RNE 6.67% 7.0¢ renu energy limited

renewable energy

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    Not much has changed since the age of steam. If you live in Australia or North America, the computer screen on which you are reading this text is most likely to be powered by coal. Think about it… state of the art technology, powered by coal!

    Electricity demand continues to expand worldwide, with consumption projected to grow by nearly 100% by 2020 (International Energy Outlook 2001). Electricity generation generally relies on burning fossil fuel which produces carbon dioxide (CO2) as one of its waste products. Concern has developed over the last decade about the effects of carbon dioxide (a greenhouse gas) on the atmosphere, particularly with respect to global warming.

    As a result of these environmental concerns, the world is facing an energy production dilemma. There is an increasing worldwide demand for energy to maintain and expand economic prosperity, whilst at the same time there is general agreement that global warming and pollution are harming the global environment in which we live.

    Community concerns are forcing governments and industry to find ways to reduce carbon dioxide emissions and to explore clean renewable sources of energy. Developed countries, excluding the USA, collectively agreed to reduce their greenhouse gas emissions as part of the Kyoto Protocol.

    Incentives are now in place in most developed nations to promote the development of clean, renewable energy.

    Fossil Fuel Alternatives
    The expansion of the nuclear power industry appears to be socially unacceptable. Solar and wind power cannot replace fossil fuels, just augment them and they are limited in scope, intermittent, and unreliable. Large-scale hydroelectric projects are now rejected on environmental grounds. Hot dry rock has the potential, worldwide, to significantly reduce our dependence on fossil fuels.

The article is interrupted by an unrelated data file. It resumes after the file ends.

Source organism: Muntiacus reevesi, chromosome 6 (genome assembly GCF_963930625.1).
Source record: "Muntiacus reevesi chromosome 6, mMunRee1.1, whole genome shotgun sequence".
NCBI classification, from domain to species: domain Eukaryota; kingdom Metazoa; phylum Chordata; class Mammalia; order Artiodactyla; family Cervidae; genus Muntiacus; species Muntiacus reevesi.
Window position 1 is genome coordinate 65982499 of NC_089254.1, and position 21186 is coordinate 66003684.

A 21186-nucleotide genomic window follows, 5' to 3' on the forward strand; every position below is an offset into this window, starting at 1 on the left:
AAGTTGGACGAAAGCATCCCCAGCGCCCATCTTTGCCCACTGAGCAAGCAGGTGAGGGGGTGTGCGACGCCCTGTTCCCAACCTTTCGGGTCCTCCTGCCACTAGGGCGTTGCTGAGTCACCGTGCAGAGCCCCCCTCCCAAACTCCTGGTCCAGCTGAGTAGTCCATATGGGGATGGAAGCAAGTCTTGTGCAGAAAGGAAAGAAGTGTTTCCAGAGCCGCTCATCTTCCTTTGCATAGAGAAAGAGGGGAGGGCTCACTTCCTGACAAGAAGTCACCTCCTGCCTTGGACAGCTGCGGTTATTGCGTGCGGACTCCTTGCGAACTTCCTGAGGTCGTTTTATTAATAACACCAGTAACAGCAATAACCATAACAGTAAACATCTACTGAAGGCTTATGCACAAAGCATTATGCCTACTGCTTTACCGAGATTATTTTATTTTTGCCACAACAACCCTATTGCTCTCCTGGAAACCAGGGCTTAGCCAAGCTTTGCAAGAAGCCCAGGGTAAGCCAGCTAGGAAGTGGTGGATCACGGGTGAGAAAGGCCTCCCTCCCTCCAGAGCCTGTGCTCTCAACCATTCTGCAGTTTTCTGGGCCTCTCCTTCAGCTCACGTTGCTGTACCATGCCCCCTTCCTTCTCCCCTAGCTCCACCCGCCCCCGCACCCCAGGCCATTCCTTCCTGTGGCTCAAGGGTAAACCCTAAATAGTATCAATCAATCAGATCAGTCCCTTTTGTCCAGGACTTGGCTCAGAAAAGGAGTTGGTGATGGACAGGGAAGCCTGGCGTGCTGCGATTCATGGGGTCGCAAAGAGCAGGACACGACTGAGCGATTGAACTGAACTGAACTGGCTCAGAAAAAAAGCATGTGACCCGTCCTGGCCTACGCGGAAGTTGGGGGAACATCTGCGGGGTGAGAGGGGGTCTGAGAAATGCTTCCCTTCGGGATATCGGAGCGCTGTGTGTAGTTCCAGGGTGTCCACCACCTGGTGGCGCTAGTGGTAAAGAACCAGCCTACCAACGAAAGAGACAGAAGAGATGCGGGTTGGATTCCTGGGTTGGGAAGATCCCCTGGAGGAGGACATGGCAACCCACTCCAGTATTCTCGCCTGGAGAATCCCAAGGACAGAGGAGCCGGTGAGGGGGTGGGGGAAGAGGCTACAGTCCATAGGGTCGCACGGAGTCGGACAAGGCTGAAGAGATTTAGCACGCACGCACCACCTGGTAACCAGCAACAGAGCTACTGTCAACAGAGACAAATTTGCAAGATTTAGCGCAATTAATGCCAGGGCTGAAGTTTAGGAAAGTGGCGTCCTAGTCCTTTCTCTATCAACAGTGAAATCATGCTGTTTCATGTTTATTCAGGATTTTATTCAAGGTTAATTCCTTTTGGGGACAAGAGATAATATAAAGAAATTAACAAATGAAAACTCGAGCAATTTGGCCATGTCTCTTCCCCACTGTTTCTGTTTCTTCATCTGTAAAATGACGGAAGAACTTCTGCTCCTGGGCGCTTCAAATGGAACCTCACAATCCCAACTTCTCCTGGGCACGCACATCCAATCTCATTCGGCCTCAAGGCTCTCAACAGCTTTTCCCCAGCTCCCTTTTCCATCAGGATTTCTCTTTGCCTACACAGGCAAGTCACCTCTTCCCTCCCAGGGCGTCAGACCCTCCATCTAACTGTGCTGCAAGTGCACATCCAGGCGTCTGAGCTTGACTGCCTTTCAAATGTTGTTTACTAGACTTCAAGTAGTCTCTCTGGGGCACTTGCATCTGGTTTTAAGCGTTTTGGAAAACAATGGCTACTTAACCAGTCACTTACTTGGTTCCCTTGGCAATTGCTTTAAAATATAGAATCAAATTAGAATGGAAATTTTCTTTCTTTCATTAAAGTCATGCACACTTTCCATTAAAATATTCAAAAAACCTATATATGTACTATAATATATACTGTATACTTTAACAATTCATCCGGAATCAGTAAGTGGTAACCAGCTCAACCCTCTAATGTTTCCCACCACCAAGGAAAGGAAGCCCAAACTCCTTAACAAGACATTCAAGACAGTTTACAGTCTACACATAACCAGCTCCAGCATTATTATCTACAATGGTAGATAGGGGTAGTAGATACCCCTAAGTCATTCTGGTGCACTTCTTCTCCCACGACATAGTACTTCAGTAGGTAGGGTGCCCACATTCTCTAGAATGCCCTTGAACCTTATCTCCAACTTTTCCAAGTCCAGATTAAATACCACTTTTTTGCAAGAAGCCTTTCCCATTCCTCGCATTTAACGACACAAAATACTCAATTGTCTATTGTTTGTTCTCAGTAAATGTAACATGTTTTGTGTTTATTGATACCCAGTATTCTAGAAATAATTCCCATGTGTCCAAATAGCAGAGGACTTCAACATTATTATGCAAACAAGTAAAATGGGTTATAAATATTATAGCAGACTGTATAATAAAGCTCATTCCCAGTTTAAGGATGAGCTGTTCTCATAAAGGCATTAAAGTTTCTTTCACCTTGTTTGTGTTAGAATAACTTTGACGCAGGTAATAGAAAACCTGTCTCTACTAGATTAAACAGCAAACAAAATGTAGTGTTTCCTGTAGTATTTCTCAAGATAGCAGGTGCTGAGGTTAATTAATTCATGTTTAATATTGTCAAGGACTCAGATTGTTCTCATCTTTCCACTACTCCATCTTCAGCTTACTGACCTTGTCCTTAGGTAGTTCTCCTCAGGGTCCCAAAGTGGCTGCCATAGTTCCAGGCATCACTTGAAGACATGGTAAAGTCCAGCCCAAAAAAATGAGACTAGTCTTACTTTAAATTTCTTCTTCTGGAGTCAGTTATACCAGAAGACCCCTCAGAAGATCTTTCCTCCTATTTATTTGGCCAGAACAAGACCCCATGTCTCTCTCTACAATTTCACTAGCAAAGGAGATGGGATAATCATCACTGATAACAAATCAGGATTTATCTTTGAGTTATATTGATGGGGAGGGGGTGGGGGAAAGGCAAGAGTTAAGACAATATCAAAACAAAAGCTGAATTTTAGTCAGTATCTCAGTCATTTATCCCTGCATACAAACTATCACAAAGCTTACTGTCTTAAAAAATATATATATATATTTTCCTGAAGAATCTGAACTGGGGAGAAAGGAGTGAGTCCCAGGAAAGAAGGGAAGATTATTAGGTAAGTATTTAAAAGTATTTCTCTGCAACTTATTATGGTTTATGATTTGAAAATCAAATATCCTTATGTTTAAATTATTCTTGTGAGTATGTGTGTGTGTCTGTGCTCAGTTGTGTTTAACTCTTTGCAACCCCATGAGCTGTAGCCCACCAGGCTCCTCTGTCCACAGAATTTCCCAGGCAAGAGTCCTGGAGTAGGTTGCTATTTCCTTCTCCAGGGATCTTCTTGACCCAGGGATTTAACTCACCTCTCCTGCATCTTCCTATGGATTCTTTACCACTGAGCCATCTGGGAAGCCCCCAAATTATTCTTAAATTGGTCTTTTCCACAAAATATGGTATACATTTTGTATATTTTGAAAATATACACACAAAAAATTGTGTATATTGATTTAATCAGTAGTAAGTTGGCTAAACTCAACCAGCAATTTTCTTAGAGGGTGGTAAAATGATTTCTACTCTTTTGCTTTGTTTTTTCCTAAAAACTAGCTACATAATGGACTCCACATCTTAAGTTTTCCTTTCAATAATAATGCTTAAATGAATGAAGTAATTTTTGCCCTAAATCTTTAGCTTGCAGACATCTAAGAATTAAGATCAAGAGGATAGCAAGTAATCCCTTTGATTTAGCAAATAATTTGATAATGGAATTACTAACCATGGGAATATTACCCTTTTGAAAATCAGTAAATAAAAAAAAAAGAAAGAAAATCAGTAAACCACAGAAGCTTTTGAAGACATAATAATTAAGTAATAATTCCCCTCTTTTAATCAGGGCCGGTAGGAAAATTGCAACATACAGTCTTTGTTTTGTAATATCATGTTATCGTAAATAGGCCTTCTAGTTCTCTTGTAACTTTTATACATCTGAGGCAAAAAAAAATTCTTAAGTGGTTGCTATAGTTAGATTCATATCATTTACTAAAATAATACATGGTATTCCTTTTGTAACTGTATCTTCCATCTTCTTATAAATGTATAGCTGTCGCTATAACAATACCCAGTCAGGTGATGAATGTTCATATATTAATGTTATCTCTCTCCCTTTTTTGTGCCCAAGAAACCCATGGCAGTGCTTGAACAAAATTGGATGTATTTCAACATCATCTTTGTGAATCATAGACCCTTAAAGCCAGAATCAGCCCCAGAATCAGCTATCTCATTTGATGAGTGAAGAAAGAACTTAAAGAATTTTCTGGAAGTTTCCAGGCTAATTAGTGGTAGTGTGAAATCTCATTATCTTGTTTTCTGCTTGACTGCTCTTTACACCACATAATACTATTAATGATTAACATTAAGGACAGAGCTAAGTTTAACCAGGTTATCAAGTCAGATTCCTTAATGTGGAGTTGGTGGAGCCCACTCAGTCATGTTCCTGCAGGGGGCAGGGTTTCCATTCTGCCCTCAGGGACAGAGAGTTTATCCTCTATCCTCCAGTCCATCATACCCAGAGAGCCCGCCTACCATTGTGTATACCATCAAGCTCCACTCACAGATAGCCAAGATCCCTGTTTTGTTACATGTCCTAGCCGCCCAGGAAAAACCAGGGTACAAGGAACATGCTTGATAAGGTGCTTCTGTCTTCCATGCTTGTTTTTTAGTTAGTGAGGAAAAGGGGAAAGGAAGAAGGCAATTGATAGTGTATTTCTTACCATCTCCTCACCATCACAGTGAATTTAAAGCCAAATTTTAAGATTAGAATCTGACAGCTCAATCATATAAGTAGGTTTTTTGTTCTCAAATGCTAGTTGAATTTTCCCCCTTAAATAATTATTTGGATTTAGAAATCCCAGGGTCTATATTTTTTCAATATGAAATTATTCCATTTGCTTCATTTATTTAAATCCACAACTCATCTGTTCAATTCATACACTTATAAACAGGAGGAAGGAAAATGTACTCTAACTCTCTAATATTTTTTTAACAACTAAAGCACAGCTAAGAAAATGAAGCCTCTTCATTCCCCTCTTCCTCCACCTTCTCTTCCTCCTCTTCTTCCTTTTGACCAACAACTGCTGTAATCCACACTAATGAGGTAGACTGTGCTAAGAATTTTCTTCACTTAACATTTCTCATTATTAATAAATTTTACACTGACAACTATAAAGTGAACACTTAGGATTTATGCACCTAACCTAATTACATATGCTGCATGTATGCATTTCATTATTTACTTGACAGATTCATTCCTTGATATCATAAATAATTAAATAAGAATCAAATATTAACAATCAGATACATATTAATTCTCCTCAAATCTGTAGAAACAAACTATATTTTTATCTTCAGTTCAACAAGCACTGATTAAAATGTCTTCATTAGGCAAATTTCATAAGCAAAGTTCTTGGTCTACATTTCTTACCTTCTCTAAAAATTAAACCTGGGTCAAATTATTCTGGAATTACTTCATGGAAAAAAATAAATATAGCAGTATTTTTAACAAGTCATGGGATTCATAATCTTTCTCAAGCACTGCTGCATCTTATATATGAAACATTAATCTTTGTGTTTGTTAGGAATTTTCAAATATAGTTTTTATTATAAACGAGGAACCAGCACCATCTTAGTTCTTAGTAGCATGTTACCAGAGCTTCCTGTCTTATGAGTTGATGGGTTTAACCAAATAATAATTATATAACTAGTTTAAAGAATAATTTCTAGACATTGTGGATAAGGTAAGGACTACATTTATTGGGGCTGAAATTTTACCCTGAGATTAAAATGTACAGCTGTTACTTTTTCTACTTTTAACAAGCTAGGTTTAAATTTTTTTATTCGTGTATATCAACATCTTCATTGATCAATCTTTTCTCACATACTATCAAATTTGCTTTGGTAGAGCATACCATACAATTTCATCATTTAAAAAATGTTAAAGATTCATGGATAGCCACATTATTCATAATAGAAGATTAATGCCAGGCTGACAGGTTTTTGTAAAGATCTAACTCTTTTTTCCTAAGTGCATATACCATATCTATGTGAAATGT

Australia’s Programme
    In November 1997, the Prime Minister’s Statement “Safeguarding the Future: Australia’s Response to Climate Change” indicated that by the year 2000 a mandatory requirement would be imposed on retailers and other large buyers of electricity to source an additional 2% of their electricity from renewable energy sources.

    The Prime Minister’s Statement culminated in the Renewable Energy (Electricity) Act 2000 which commenced operation on 18 January 2001. The specific objective of the Act is to encourage additional generation of electricity from renewable sources by issuing renewable energy certificates (REC’s). These REC’s provide an income stream for renewable energy generators. Fines, currently equivalent to 4 cents per kilowatt-hour, will also be imposed on electricity distributors that fail to meet their requirements under the Act.

    By 2010 an additional 9500 gigawatt-hours of renewable electricity will be required in the Australian market. This is equivalent to over 1000MWe of new generation capacity. In addition the green power market, where individual consumers elect to purchase renewable energy, will add at least another 2000 gigawatt hours onto the renewable energy market by 2010, adding a further 200MWe of capacity for which REC's will be required.

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